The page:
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Recap and Review: ‘The Acolyte’ Episode 7 – Woo-Hoo Witchy Woman

Tuesday night’s episode of The Acolyte arguably reached new heights, with an extended runtime that allowed for richer storytelling and better pacing than earlier episodes. Though the action-packed Episode 5 was enjoyable, the latest installment offered much more in terms of depth and narrative.

However, one can’t help but think that the series has faltered in its overall storytelling approach and season structure. The episode ‘Choice’ finally revealed the backstory of what occurred on Brendok years ago, shedding light on Mae’s quest for vengeance and the guilt felt by Sol and Torbin. Why prolong this crucial information instead of presenting it earlier?

Here’s an alternative way to structure The Acolyte, adhering to the core story beats crafted by Leslye Headland but excluding the twin subplot. This version would streamline the narrative for greater impact.

In Episode 1, a body is discovered, revealed to be a murdered Jedi. Jedi Masters Sol and Indara are sent to investigate. Despite underlying tension from past events, they are determined to uncover the truth. As the investigation unfolds, they discover the body is that of Indara’s former padawan, Torbin. Another Jedi, Master Kelnacca, also turns up dead, hinting at a connection to past events on Brendok two decades ago. Indara suspects the involvement of Osha, Sol’s former padawan who mysteriously left the Jedi Order.

In the subsequent episode, the detectives hunt for Osha, delving into the galaxy’s darker corners. Their pursuit leads them through nefarious locales, depicting Osha’s dubious life choices. Eventually, they find her, only to be ambushed by a masked stranger who facilitates Osha’s escape.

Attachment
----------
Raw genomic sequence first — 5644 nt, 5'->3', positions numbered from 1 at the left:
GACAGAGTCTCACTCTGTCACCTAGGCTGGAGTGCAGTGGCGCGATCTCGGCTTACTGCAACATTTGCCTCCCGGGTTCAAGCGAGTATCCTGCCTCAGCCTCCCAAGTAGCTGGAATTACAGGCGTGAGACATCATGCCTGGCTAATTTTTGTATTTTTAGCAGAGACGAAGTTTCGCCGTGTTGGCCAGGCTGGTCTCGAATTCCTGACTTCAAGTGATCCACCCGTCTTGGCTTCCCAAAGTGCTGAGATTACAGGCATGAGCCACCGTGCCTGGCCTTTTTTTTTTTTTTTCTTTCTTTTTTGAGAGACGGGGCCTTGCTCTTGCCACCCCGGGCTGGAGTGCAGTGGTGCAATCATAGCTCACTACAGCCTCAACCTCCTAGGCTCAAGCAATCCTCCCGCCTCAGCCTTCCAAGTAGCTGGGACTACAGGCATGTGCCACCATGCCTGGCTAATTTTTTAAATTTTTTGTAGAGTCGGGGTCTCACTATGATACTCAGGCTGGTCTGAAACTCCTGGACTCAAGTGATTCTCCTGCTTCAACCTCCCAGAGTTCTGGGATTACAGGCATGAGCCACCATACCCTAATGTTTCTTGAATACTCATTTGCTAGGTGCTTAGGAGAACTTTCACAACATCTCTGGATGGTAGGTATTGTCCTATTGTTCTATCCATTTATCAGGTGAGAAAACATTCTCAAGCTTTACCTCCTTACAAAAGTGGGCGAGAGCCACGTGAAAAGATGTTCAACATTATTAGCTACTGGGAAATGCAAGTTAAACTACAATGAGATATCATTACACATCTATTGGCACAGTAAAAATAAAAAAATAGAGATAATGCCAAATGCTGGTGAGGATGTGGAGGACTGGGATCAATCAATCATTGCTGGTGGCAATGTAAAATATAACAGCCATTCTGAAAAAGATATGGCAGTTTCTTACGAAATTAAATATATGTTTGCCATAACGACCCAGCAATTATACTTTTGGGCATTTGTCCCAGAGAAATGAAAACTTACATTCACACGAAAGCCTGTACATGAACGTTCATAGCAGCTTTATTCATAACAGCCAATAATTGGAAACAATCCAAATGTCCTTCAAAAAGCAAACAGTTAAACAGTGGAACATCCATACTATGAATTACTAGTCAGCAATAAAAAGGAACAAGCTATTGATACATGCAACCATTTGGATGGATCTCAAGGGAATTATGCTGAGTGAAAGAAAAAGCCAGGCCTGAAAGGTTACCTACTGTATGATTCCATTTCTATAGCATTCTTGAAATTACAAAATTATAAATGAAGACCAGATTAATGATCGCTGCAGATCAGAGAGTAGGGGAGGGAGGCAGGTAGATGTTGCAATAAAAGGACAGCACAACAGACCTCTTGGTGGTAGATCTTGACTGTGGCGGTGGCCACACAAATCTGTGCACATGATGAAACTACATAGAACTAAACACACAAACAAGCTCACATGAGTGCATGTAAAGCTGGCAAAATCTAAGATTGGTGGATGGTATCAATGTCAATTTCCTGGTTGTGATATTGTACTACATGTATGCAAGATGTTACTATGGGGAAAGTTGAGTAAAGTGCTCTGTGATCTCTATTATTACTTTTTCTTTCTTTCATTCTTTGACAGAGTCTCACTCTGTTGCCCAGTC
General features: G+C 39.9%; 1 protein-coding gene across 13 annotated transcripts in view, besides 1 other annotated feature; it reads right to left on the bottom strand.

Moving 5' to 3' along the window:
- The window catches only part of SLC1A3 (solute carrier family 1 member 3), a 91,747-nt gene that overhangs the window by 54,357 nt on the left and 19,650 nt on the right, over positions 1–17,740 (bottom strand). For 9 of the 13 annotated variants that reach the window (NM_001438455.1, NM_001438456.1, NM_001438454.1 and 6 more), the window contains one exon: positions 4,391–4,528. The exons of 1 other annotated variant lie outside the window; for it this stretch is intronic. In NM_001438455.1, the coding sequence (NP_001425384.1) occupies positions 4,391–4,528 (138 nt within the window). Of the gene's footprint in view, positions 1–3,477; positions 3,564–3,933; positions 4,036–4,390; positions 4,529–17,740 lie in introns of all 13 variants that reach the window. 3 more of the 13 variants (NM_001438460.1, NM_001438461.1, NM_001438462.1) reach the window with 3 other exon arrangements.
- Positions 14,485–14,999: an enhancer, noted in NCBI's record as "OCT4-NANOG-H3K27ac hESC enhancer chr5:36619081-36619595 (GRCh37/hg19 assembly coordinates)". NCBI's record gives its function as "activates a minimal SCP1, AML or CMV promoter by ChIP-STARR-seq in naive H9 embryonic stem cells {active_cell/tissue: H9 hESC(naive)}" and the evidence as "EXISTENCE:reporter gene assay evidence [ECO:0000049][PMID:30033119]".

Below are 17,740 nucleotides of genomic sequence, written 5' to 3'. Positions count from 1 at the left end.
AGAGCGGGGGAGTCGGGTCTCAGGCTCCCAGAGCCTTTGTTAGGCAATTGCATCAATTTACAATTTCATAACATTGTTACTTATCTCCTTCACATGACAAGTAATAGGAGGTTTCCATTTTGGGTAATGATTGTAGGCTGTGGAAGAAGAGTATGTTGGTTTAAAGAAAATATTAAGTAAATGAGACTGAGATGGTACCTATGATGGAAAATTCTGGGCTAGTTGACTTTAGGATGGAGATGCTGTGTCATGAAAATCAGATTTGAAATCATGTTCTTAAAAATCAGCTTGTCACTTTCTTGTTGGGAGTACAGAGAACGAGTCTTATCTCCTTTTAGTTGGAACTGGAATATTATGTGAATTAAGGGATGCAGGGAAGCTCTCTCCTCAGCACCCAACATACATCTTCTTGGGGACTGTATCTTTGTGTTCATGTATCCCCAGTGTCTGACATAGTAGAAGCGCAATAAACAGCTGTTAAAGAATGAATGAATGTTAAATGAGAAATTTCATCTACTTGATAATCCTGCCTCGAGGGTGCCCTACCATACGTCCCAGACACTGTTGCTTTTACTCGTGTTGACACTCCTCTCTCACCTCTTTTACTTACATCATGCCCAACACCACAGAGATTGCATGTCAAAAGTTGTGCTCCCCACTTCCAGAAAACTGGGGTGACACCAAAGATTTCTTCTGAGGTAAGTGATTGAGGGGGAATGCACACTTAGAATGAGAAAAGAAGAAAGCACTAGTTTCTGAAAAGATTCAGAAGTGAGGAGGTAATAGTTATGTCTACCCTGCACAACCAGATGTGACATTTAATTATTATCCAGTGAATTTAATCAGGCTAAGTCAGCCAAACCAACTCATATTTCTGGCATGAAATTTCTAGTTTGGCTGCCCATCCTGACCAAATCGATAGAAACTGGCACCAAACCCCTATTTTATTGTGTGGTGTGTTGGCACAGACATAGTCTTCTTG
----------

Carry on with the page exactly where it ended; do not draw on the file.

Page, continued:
Episode 3 shifts to a flashback of the events on Brendok. Rather than juvenile chants and child-focused scenes, the narrative would directly portray the Jedi’s quest for a powerful vergence—a potent Force nexus. During this mission, Aniseya and Koril’s coven create Osha and her twin sister (who dies along with the coven in the flashback).

Tightly woven into this backstory, Torbin’s motivation would be far more compelling. Instead of rashly wanting to return to Coruscant, his desperate actions stem from nightmares and negative effects linked to the vergence. This added psychological element would heighten the stakes when Aniseya manipulates him through mind control.

Changes also extend to the incident involving the fire. Instead of Mae’s involvement, Koril should sabotage the power unit, prompting an explosion and falsely accusing the Jedi, thus swaying the coven against Aniseya’s peaceful stance.

The escalation led by Koril, transforming the conflict and the witches’ ability to morph into black smoke and possess people (including a dramatic fight scene with Kelnacca) adds a gripping twist. Perhaps Koril’s spirit survives, eventually corrupting Qimir and turning him into a Sith. Qimir could then become her apprentice, tasked with bringing Osha to the Dark Side, driven by a legitimate quest for vengeance.

Various intriguing routes exist for the story to unfold, but these changes would offer a more coherent and engaging series. Following this restructuring, the show could evolve into a thrilling cat-and-mouse chase where Sol and Indira pursue the Sith, connecting the dots from the Brendok disaster.

The current narrative squandered much of its potential. With better structure, it could have mirrored the dark tension of Seven with scary and impactful Sith encounters from the onset. Imagine the chilling intensity akin to the first encounter between Brad Pitt and Morgan Freeman’s characters and Kevin Spacey in Seven.

While this recent episode wasn’t without merit, it’s hard to be fully invested in the story and characters at this stage. The mystery’s resolution holds interest, but the narrative pace has been frustratingly slow.

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Source: Lucasfilm